4 Social Media Campaign Case Studies

A 22 year old tracks how social media ads lead to a purchase

Are you looking for new ways to reach your audience online and drive enquiries and sales from your website?

Hey, I’m Samantha, aged 22, and Rachel asked me to look for some examples of adverts on Instagram and Facebook that prompted me to actually purchase something, either a product or online course. By investigating the journey on how I become a customer in the blog below, I illustrate how you can use social media campaigns to increase your product and course uptake.

Here are four examples of my journey to purchase:

1: Calm App

The Calm App is an app you can access on your phone or your laptop and it provides guided meditations covering a range of topics from anxiety, mindfulness, relationships, and sleep to name a few. It also offers musical tracks to help focus, sleep and relax, provides sleep stories, ‘Masterclasses,’ ‘Body’ programmes and reminders to take time to meditate. It offers a new mediation every day, called “Daily Calm.”

You are able to access a 7 day free trial, and then from that, you can choose to purchase a yearly-subscription at $84.99 NZD. They also offer a life subscription for $599.99 NZD.



Customer Journey:

  • This app is super popular and well-documented by many media outlets. It has also featured many times on the Apple App Store.
  • You can access Calm online or on the App Store – the call to action button is “Try Calm for Free.” Being able to try the app for free helps to draw you in as you currently have not spent any money and are able to try the app to see if it has what you are looking for.
  • Once you’ve signed up (also having to put in your credit card details – it automatically ticks over and withdraws the yearly subscription amount from your account if you don’t cancel the free trial before the seven days are up – this is an easy way to catch customers!), you have access to the entire library of Calm meditations.
  • Each day the app sends you meditation reminders.
  • As the seven day trial comes to an end, you either cancel your subscription, or let it tick over.
  • If you cancel the subscription, you still have access to a few meditations and you still receive the daily reminders – which, when you see after a particularly stressful day, easily pull you into subscribing again.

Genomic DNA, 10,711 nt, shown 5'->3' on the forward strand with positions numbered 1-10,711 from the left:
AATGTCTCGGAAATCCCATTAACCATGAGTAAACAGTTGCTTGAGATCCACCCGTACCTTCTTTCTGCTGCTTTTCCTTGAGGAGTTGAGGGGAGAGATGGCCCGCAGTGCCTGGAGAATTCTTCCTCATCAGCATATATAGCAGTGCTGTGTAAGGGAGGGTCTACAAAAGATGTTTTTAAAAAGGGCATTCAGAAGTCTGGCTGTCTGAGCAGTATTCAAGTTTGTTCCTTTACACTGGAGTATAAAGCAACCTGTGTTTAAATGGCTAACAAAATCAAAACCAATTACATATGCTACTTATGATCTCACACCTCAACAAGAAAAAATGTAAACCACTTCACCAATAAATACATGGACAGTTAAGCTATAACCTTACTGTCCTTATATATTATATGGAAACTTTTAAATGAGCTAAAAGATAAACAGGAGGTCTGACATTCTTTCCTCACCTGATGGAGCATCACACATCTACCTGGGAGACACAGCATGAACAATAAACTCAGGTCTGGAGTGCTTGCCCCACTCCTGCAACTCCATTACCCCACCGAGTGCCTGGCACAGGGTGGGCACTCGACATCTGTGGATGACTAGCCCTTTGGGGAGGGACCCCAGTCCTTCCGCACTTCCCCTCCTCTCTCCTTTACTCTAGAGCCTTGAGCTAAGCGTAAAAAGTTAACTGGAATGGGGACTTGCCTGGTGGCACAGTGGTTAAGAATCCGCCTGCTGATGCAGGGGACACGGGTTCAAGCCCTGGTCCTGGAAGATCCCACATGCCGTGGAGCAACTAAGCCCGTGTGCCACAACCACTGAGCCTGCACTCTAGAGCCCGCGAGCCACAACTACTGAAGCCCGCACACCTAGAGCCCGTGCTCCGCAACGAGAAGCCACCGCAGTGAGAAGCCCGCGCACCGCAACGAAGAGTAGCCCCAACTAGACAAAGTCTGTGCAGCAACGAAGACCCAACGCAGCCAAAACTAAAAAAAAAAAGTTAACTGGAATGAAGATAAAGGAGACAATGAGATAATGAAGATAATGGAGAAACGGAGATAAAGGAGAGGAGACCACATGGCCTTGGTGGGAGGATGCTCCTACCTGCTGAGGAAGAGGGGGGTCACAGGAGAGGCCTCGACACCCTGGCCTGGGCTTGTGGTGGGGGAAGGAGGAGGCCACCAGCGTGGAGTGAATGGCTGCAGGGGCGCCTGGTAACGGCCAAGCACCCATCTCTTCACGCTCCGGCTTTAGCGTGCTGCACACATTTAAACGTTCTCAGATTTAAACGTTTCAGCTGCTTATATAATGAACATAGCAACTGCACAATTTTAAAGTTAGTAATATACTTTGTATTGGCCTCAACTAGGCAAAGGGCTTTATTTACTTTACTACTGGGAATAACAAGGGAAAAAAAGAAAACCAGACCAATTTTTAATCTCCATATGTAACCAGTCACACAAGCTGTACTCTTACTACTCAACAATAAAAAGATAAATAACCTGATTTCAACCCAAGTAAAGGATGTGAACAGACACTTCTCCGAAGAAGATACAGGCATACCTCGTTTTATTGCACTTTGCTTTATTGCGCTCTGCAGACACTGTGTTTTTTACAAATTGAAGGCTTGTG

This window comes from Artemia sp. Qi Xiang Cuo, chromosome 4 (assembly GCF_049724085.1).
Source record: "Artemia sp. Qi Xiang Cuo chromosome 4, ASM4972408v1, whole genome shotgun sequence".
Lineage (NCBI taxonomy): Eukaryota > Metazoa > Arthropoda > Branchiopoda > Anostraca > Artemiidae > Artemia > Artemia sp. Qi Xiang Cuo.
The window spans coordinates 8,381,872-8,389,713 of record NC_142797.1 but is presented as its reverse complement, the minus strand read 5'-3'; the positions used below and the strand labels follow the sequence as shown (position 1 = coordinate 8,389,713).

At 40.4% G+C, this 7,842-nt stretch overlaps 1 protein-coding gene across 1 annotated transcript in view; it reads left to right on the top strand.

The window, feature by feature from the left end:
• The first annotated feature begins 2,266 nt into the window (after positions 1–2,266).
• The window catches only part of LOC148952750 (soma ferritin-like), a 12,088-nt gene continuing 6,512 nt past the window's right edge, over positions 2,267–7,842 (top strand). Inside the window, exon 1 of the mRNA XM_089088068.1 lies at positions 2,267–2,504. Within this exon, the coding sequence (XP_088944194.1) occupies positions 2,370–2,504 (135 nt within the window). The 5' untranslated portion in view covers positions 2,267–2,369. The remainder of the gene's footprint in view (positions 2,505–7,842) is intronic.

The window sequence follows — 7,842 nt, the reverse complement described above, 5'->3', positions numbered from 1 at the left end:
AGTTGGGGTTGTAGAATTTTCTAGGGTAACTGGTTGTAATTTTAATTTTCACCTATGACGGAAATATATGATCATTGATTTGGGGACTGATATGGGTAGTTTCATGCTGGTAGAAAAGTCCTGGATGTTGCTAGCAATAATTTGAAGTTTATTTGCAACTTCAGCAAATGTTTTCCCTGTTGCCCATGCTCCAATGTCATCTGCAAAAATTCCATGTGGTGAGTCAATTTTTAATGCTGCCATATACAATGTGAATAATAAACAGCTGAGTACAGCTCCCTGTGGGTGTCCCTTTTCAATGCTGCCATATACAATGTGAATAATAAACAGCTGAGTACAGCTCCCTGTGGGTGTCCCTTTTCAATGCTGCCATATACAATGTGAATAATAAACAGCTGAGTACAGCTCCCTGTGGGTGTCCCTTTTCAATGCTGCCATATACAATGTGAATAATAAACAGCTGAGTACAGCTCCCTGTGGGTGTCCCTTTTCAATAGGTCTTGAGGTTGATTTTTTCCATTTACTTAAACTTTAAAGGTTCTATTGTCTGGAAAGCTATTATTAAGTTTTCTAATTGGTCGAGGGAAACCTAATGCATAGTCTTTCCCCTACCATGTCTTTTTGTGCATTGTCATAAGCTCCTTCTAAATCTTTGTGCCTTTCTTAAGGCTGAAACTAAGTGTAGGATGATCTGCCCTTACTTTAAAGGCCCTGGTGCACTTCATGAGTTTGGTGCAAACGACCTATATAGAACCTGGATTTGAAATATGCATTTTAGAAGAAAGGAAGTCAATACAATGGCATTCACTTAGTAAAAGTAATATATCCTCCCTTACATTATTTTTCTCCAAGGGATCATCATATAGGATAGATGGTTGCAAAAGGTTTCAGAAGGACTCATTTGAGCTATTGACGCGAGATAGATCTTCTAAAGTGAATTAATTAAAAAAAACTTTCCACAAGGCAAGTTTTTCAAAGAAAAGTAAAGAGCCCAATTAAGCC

• The desire to subscribe is also strengthened into action as Calm sends out weekly emails, describing new additions to the app, alongside often containing a special discount price.

My Steps:

  • My flatmate has this app and she was able to give me a 30 day free trial with the “gift to a friend” option that the app offers.
  • I used the app quite a few times and really enjoyed the meditations – however, the subscription price definitely put me off and I ended up cancelling my subscription.
  • The daily reminders and emails eventually wore me down however, and the email offering 40% off the annual price won me over and I subscribed to the app.

Extra Note:

Headspace is a meditation app, quite similar to Calm, which also offers the free trial at the beginning and then ticks over into the subscription service.

2: The All-in-One Adobe Creative Cloud Suite Certification Bundle

What: A couple of online shops called Stack Social and the Entrepreneur Store sell bundles of tutorials centred around teaching you how to use specific programmes, such as the Adobe Creative Cloud Suite, and how to improve on your writing, copywriting, understanding of marketing and SEO. Specifically, purchasing the All-in-One Adobe Creative Cloud Suite Certification Bundle, gives you lifetime access to 537 lessons spread over eight different courses. Each individual tutorial within the bundle is advertised at its individual price, so all up it should cost around $1600.00 USD – however, marketed within a sale that “expires in one day,” they are selling it for $33.99 USD – “97% off.”

Your bundle is then accessed after purchase through a site called Stack Skills – Teachable.



Customer Journey:

  • If you have been searching//are interested in writing and marketing, it is likely that this will come up as an advert on your social media, such as Facebook. It is the cheap price that draws you in.
  • You click the advert and go to the online shop website, where it explains what each individual course within the bundle is about.
  • Each course is advertised as $200.00 by itself and when you add all the courses up it reaches the $1600.00 value – however the $1600.oo amount is crossed out and the “Add to cart” green button shows the discounted $33.99 amount.
  • The discounted price is advertised as only being available for a short amount of time with the words, “Ending In: 1 day,” featured just under the course title’s name.
  • You save the page and then check back a few times during the day and see the “Ending In:” has now gone down to a matter of hours.
  • Not wanting to miss out on the deal you buy!

My Steps:

  • I followed the same steps as above – not wanting to miss out on the course at its heavily discounted price is what drew me to purchase.

3: The Core Play by Karin Dimitrovova

What: Karin Dimitrovova is a writer and a yoga teacher who offers three online programs – Beyond Flexibility, The Core Play, and Aligned. I am focusing on Core Play, which is a 28 day program inspired by yoga for better core and upper body strength. With only 15 minutes of your day, you can build strength. The program includes a four week, step-by-step training plan comprising of yoga flows, core and upper body strength drills, and you also have access to a “Members Area,” with extra resources offered, like meditations, and a Facebook Group community. It is a one-off purchase which you have lifetime access too. The purchase price is $99.00 USD usually, but often a discount is offered.